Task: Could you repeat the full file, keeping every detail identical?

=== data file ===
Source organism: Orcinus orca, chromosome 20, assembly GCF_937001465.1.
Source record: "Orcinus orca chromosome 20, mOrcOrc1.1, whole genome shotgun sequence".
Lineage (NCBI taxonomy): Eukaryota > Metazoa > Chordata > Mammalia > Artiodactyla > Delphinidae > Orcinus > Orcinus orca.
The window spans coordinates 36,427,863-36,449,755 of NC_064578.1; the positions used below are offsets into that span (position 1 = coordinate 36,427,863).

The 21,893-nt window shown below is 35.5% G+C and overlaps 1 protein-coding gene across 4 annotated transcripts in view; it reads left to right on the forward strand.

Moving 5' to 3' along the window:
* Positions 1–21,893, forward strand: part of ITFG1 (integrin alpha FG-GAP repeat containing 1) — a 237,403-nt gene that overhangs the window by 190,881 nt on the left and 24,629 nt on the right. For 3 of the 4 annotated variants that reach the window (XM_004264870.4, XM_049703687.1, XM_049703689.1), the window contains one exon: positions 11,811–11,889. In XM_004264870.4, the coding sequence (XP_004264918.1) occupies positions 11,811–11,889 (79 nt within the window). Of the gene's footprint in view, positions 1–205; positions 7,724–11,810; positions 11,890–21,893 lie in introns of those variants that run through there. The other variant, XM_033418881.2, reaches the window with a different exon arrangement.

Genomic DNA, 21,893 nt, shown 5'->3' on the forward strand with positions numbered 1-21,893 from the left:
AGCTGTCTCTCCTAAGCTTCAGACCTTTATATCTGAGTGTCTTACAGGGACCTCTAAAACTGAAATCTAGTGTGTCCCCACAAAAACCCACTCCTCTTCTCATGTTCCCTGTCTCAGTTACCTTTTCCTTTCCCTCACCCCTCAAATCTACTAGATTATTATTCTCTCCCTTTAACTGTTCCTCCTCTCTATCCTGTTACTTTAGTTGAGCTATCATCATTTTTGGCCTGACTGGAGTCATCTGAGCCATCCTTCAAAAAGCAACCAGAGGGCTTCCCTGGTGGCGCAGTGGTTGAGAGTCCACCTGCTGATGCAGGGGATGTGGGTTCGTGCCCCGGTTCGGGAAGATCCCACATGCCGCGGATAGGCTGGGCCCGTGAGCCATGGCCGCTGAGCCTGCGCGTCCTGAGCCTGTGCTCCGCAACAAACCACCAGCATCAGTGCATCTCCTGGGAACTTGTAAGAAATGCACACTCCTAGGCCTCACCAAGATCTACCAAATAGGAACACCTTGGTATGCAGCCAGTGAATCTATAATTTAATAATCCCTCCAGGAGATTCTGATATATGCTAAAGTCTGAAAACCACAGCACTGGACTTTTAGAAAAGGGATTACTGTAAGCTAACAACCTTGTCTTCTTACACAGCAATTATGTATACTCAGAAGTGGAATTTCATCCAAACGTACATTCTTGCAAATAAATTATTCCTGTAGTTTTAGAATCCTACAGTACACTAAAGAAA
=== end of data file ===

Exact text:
Source organism: Orcinus orca, chromosome 20, assembly GCF_937001465.1.
Source record: "Orcinus orca chromosome 20, mOrcOrc1.1, whole genome shotgun sequence".
Lineage (NCBI taxonomy): Eukaryota > Metazoa > Chordata > Mammalia > Artiodactyla > Delphinidae > Orcinus > Orcinus orca.
The window spans coordinates 36,427,863-36,449,755 of NC_064578.1; the positions used below are offsets into that span (position 1 = coordinate 36,427,863).

The 21,893-nt window shown below is 35.5% G+C and overlaps 1 protein-coding gene across 4 annotated transcripts in view; it reads left to right on the forward strand.

Moving 5' to 3' along the window:
* Positions 1–21,893, forward strand: part of ITFG1 (integrin alpha FG-GAP repeat containing 1) — a 237,403-nt gene that overhangs the window by 190,881 nt on the left and 24,629 nt on the right. For 3 of the 4 annotated variants that reach the window (XM_004264870.4, XM_049703687.1, XM_049703689.1), the window contains one exon: positions 11,811–11,889. In XM_004264870.4, the coding sequence (XP_004264918.1) occupies positions 11,811–11,889 (79 nt within the window). Of the gene's footprint in view, positions 1–205; positions 7,724–11,810; positions 11,890–21,893 lie in introns of those variants that run through there. The other variant, XM_033418881.2, reaches the window with a different exon arrangement.

Genomic DNA, 21,893 nt, shown 5'->3' on the forward strand with positions numbered 1-21,893 from the left:
AGCTGTCTCTCCTAAGCTTCAGACCTTTATATCTGAGTGTCTTACAGGGACCTCTAAAACTGAAATCTAGTGTGTCCCCACAAAAACCCACTCCTCTTCTCATGTTCCCTGTCTCAGTTACCTTTTCCTTTCCCTCACCCCTCAAATCTACTAGATTATTATTCTCTCCCTTTAACTGTTCCTCCTCTCTATCCTGTTACTTTAGTTGAGCTATCATCATTTTTGGCCTGACTGGAGTCATCTGAGCCATCCTTCAAAAAGCAACCAGAGGGCTTCCCTGGTGGCGCAGTGGTTGAGAGTCCACCTGCTGATGCAGGGGATGTGGGTTCGTGCCCCGGTTCGGGAAGATCCCACATGCCGCGGATAGGCTGGGCCCGTGAGCCATGGCCGCTGAGCCTGCGCGTCCTGAGCCTGTGCTCCGCAACAAACCACCAGCATCAGTGCATCTCCTGGGAACTTGTAAGAAATGCACACTCCTAGGCCTCACCAAGATCTACCAAATAGGAACACCTTGGTATGCAGCCAGTGAATCTATAATTTAATAATCCCTCCAGGAGATTCTGATATATGCTAAAGTCTGAAAACCACAGCACTGGACTTTTAGAAAAGGGATTACTGTAAGCTAACAACCTTGTCTTCTTACACAGCAATTATGTATACTCAGAAGTGGAATTTCATCCAAACGTACATTCTTGCAAATAAATTATTCCTGTAGTTTTAGAATCCTACAGTACACTAAAGAAA